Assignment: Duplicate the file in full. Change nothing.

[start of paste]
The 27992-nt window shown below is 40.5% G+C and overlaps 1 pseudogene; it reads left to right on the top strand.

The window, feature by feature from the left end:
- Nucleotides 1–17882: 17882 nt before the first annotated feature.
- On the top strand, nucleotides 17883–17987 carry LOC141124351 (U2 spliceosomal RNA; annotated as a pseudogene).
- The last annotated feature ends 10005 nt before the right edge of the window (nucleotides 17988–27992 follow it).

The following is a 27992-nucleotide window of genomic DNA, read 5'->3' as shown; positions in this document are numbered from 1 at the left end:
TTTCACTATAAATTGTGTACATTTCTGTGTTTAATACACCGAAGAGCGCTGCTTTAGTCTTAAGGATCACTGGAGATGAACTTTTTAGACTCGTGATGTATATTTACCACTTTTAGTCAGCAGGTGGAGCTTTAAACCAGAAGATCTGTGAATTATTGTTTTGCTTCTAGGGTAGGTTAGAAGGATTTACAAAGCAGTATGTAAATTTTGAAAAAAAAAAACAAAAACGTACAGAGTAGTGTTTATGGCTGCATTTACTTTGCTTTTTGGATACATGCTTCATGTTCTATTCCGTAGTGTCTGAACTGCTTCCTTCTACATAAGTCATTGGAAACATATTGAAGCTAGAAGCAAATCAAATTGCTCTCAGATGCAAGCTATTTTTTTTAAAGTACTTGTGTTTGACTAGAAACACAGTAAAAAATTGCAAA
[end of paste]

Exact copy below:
The 27992-nt window shown below is 40.5% G+C and overlaps 1 pseudogene; it reads left to right on the top strand.

The window, feature by feature from the left end:
- Nucleotides 1–17882: 17882 nt before the first annotated feature.
- On the top strand, nucleotides 17883–17987 carry LOC141124351 (U2 spliceosomal RNA; annotated as a pseudogene).
- The last annotated feature ends 10005 nt before the right edge of the window (nucleotides 17988–27992 follow it).

The following is a 27992-nucleotide window of genomic DNA, read 5'->3' as shown; positions in this document are numbered from 1 at the left end:
TTTCACTATAAATTGTGTACATTTCTGTGTTTAATACACCGAAGAGCGCTGCTTTAGTCTTAAGGATCACTGGAGATGAACTTTTTAGACTCGTGATGTATATTTACCACTTTTAGTCAGCAGGTGGAGCTTTAAACCAGAAGATCTGTGAATTATTGTTTTGCTTCTAGGGTAGGTTAGAAGGATTTACAAAGCAGTATGTAAATTTTGAAAAAAAAAAACAAAAACGTACAGAGTAGTGTTTATGGCTGCATTTACTTTGCTTTTTGGATACATGCTTCATGTTCTATTCCGTAGTGTCTGAACTGCTTCCTTCTACATAAGTCATTGGAAACATATTGAAGCTAGAAGCAAATCAAATTGCTCTCAGATGCAAGCTATTTTTTTTAAAGTACTTGTGTTTGACTAGAAACACAGTAAAAAATTGCAAA